Q: My self-managed super fund includes a property purchased using a related party limited recourse borrowing arrangement. I have been told that I must adjust the interest rate on the loan to company with tax office guidelines for ensuring that my LRBA is structured on a bona fide arm’s length basis. Can you confirm this?
A: Yes, SMSF trustees using related party limited recourse borrowing arrangements to acquire property or shares will have to adjust the interest rate on their loans to remain within Australian Taxation Office safe harbour guidelines.
The variable interest rate for real property goes up from 5.65 per cent in 2016/17 to 5.8 per cent in 2017/18.
For fixed-term rates trustees may choose to fix the rate at the commencement of the arrangement for a specified period, up to a maximum of five years.
For listed shares or managed investments, the safe harbor rate is the rate for property plus 2 percentage points – so 7.8 per cent for 2017/18.
Following changes to regulations last year, trustees have had to maintain their related party loan arrangements on an arm’s length basis or risk paying penalties on the income from the investment.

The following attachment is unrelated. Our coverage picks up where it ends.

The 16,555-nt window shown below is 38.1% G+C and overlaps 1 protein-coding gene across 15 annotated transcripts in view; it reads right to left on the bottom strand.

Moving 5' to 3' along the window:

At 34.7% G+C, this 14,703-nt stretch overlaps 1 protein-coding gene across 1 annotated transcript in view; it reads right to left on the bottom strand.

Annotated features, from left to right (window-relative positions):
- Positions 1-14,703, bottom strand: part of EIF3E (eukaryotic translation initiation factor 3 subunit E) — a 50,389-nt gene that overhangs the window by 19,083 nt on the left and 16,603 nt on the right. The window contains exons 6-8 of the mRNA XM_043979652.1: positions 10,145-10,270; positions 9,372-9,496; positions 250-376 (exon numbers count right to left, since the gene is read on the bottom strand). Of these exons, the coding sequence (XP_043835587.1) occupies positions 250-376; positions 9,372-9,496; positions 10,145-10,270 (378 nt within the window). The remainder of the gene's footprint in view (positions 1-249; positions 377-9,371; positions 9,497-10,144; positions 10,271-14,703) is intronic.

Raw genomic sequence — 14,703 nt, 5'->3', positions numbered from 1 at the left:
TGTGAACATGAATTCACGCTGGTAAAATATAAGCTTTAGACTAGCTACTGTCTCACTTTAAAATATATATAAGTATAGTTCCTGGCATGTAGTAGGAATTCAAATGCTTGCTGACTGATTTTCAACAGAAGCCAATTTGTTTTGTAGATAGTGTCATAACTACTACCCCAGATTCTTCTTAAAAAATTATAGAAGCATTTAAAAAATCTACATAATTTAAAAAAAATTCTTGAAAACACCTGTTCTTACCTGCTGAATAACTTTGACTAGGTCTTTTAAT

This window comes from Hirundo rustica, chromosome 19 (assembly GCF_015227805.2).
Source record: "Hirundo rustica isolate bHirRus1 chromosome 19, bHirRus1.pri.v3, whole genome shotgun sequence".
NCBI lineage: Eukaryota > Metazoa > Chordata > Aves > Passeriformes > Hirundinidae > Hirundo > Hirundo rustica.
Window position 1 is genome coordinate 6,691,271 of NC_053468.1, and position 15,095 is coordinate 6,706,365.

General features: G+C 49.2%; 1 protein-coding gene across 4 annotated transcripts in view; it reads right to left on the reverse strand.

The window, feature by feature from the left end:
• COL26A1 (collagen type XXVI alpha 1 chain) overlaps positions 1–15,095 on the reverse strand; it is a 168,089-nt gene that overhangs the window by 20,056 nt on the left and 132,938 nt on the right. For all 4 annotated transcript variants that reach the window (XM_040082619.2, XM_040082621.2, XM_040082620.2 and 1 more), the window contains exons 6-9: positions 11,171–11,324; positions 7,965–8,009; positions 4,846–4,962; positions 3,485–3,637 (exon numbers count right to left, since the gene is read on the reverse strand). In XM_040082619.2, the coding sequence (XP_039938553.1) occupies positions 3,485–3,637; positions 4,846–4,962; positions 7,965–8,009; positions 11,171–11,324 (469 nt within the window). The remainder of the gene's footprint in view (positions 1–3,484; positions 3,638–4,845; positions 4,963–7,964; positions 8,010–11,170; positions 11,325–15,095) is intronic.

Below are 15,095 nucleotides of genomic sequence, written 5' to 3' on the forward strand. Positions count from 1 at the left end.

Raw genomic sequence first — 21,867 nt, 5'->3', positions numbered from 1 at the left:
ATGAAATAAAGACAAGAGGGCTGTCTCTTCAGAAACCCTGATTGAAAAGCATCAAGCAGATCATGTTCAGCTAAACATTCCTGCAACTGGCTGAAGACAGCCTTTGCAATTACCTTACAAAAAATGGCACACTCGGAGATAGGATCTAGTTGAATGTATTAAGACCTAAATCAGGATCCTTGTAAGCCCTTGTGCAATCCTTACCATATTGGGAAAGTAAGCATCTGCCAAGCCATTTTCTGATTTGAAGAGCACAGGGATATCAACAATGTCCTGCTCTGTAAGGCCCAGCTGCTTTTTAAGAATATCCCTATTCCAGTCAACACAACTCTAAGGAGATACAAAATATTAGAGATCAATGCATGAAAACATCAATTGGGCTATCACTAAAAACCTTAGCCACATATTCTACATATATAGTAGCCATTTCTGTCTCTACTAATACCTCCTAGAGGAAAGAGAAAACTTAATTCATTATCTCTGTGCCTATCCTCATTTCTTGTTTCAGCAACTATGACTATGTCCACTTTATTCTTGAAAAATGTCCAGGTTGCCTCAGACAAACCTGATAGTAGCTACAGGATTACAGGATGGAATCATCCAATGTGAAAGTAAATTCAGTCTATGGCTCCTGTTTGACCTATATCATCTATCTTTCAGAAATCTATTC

The ATO issued safe harbor rules to help trustees meet their obligations. The interest rate is based on the Reserve Bank indicator lending rate for banks providing standard variable housing loans for investors and is reset each year.
Borrowing arrangements that meet all the safe harbour terms will be deemed consistent with the arm’s length dealing provisions of the Income Tax Assessment Act.
Real property. Apart from the interest rate, loan terms can only be up to 15 years, the maximum loan-to-valuation ratio is 70 per cent, a registered mortgage is required, repayments must be principal and interest and must be monthly.
Shares or managed investments. Loan terms can only be up to seven years, the maximum LVR is 50 per cent, security is required, payments must include principal and interest and must be made monthly.
The ATO says that if trustees have entered into an arrangement that does not meet all the safe harbor terms, it does not mean that the arrangement is deemed not to be on arm’s length terms. But it does mean that the trustees cannot rely on the certainty provided by the sage harbor guidelines.
“Trustees will need to be able to otherwise demonstrate that the arrangement was entered into and maintained on terms consistent with arm’s length dealing,” the ATO says.
The rules apply to all LRBAs, including those that were set up before the rules took effect in January.